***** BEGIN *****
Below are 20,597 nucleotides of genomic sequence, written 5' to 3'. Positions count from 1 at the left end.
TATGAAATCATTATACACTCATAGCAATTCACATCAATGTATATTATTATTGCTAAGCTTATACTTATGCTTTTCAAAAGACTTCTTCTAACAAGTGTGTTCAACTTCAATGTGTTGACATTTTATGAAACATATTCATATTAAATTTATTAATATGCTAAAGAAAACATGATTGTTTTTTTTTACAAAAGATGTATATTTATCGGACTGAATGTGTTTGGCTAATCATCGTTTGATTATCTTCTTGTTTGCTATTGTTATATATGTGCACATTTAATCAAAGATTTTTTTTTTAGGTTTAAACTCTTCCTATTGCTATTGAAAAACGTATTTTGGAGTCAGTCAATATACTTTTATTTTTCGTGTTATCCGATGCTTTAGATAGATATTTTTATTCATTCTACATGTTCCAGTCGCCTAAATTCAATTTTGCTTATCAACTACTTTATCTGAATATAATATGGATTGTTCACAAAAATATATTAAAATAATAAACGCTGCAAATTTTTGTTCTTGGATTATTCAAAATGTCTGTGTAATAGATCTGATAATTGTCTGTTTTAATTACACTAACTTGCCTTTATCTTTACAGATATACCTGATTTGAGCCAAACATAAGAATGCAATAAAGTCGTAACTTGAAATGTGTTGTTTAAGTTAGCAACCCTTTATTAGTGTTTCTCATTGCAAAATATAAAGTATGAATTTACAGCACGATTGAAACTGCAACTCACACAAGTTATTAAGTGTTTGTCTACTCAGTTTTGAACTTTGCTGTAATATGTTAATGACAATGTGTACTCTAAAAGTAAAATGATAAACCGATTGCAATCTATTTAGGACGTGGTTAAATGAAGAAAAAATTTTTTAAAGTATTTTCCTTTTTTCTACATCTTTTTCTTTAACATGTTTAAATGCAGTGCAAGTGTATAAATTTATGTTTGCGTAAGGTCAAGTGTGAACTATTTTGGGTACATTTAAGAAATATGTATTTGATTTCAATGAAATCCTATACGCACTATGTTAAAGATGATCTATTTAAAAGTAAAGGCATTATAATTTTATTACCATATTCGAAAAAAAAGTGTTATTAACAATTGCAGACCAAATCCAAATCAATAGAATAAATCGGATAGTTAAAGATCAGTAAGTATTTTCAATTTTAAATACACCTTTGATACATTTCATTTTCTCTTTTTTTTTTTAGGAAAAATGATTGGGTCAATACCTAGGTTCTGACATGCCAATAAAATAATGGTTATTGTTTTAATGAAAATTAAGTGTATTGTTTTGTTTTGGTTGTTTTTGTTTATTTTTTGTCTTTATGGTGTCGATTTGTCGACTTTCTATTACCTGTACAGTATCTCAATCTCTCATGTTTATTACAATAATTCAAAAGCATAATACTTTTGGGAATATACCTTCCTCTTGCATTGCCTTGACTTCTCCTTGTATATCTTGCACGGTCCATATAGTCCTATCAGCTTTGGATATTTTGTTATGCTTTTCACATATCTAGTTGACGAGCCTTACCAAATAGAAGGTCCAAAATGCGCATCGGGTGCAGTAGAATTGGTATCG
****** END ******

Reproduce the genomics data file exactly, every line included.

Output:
Below are 20,597 nucleotides of genomic sequence, written 5' to 3'. Positions count from 1 at the left end.
TATGAAATCATTATACACTCATAGCAATTCACATCAATGTATATTATTATTGCTAAGCTTATACTTATGCTTTTCAAAAGACTTCTTCTAACAAGTGTGTTCAACTTCAATGTGTTGACATTTTATGAAACATATTCATATTAAATTTATTAATATGCTAAAGAAAACATGATTGTTTTTTTTTACAAAAGATGTATATTTATCGGACTGAATGTGTTTGGCTAATCATCGTTTGATTATCTTCTTGTTTGCTATTGTTATATATGTGCACATTTAATCAAAGATTTTTTTTTTAGGTTTAAACTCTTCCTATTGCTATTGAAAAACGTATTTTGGAGTCAGTCAATATACTTTTATTTTTCGTGTTATCCGATGCTTTAGATAGATATTTTTATTCATTCTACATGTTCCAGTCGCCTAAATTCAATTTTGCTTATCAACTACTTTATCTGAATATAATATGGATTGTTCACAAAAATATATTAAAATAATAAACGCTGCAAATTTTTGTTCTTGGATTATTCAAAATGTCTGTGTAATAGATCTGATAATTGTCTGTTTTAATTACACTAACTTGCCTTTATCTTTACAGATATACCTGATTTGAGCCAAACATAAGAATGCAATAAAGTCGTAACTTGAAATGTGTTGTTTAAGTTAGCAACCCTTTATTAGTGTTTCTCATTGCAAAATATAAAGTATGAATTTACAGCACGATTGAAACTGCAACTCACACAAGTTATTAAGTGTTTGTCTACTCAGTTTTGAACTTTGCTGTAATATGTTAATGACAATGTGTACTCTAAAAGTAAAATGATAAACCGATTGCAATCTATTTAGGACGTGGTTAAATGAAGAAAAAATTTTTTAAAGTATTTTCCTTTTTTCTACATCTTTTTCTTTAACATGTTTAAATGCAGTGCAAGTGTATAAATTTATGTTTGCGTAAGGTCAAGTGTGAACTATTTTGGGTACATTTAAGAAATATGTATTTGATTTCAATGAAATCCTATACGCACTATGTTAAAGATGATCTATTTAAAAGTAAAGGCATTATAATTTTATTACCATATTCGAAAAAAAAGTGTTATTAACAATTGCAGACCAAATCCAAATCAATAGAATAAATCGGATAGTTAAAGATCAGTAAGTATTTTCAATTTTAAATACACCTTTGATACATTTCATTTTCTCTTTTTTTTTTTAGGAAAAATGATTGGGTCAATACCTAGGTTCTGACATGCCAATAAAATAATGGTTATTGTTTTAATGAAAATTAAGTGTATTGTTTTGTTTTGGTTGTTTTTGTTTATTTTTTGTCTTTATGGTGTCGATTTGTCGACTTTCTATTACCTGTACAGTATCTCAATCTCTCATGTTTATTACAATAATTCAAAAGCATAATACTTTTGGGAATATACCTTCCTCTTGCATTGCCTTGACTTCTCCTTGTATATCTTGCACGGTCCATATAGTCCTATCAGCTTTGGATATTTTGTTATGCTTTTCACATATCTAGTTGACGAGCCTTACCAAATAGAAGGTCCAAAATGCGCATCGGGTGCAGTAGAATTGGTATCG